Books were written describing the peril of the existence of white people, including The Rising Tide of Color Against White World-Supremacy, and The Passing of the Great Race. Those books are probably on the bookshelves of many of our politicians who still find it difficult to treat people of color with dignity and respect.

Seen in this light, it is not or should not be surprising that the president of this country is fixated on trying to “fix” America’s “browning” problem by building a wall on our southern border, spouting off all kinds of unkind descriptions of who these people are in his opinion – rapists, drug addicts and criminals in general. Those words gaslight the racist beliefs held by so many people who ascribe to white supremacist doctrine. This country has been fighting against allowing people in this nation who are not white almost since its existence. The Immigration Act of 1924 encouraged people from northern Europe to enter this country while closing or widely limiting the numbers of people allowed to enter who hailed from southern and eastern Europe (they were not “Nordic” enough.) States in this country made laws which allowed the sterilization of people judged to be inferior which resulted in untold numbers of women who they believed fit into the “inferior” category to be segregated – i.e., kept away from men for as long as they were of child-bearing age, or to be forcibly sterilized if they remained integrated into the general society.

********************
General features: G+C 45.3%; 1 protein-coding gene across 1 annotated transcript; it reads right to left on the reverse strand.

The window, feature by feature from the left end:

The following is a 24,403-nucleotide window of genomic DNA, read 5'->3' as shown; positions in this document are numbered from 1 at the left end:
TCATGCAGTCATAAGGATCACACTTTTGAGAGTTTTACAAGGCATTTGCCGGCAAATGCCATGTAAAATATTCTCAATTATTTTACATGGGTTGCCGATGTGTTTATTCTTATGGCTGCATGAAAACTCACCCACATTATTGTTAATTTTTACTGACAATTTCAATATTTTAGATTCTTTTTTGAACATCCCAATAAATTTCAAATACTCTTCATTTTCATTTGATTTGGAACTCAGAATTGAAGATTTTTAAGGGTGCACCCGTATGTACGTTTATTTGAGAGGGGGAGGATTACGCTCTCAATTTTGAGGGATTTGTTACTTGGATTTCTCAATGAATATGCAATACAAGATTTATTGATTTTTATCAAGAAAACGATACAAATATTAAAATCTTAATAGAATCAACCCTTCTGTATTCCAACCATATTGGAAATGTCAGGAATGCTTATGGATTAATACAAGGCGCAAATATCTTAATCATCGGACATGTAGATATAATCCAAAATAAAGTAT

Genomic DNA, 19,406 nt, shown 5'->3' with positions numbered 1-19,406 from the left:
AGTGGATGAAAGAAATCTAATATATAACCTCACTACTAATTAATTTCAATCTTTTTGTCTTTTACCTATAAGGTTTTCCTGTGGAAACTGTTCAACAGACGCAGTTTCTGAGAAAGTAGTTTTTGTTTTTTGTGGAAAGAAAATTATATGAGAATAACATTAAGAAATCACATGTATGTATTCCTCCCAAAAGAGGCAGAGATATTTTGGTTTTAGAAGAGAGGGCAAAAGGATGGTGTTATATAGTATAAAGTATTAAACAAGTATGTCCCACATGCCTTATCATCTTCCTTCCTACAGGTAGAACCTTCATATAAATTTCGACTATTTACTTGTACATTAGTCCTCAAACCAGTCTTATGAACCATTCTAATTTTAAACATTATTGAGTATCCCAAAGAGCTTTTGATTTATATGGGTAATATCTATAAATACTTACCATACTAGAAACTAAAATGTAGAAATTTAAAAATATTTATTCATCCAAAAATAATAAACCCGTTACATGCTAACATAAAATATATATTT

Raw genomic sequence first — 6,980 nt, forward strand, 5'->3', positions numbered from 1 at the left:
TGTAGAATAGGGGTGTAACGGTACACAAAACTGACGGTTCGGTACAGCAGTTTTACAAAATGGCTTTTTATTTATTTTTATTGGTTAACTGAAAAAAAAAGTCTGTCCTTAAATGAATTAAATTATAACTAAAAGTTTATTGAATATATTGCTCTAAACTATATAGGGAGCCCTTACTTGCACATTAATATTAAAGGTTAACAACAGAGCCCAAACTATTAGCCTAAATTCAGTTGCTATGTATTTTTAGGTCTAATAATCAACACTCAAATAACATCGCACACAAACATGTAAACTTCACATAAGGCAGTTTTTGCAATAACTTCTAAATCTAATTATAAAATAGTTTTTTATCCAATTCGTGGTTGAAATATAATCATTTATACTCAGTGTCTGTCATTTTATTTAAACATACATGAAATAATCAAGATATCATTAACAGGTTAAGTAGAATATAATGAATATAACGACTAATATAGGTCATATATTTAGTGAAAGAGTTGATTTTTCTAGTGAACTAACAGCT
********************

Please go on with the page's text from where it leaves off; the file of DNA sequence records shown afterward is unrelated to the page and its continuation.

The work involved in the American eugenics movement was so renown in establishing white supremacy as the will for the world that the Germans borrowed many of America’s findings, based on faulty science, for the establishment of Nazi policy which resulted in the extermination of at least 6 million Jews. In the language of eugenics, Jewish people were inferior. Their presence was not necessary for the good of the world.

The rampant and rancid expression of racism we see today, spawned and nurtured by the principles of white supremacy, is not new; they are part of the very legacy of America. This president and his cabinet apparently have deep roots in white supremacy. More and more we see brazen expressions of their arrogance based on their race, and we see other white people remaining silent.

This is America.

People keep saying that what we are seeing and hearing is “not who we are” as a country. Megan McCain, the daughter of the late Senator John McCain, said being called “racist” is the worst name anyone can be called. The fact is, however, is that the proponents of white supremacy are standing on the shoulders of people before them who pushed white supremacy as the will of God for this country. White supremacists have long overridden even the concept of the sovereignty of God by deciding that not all of whom God created were worthy of being created.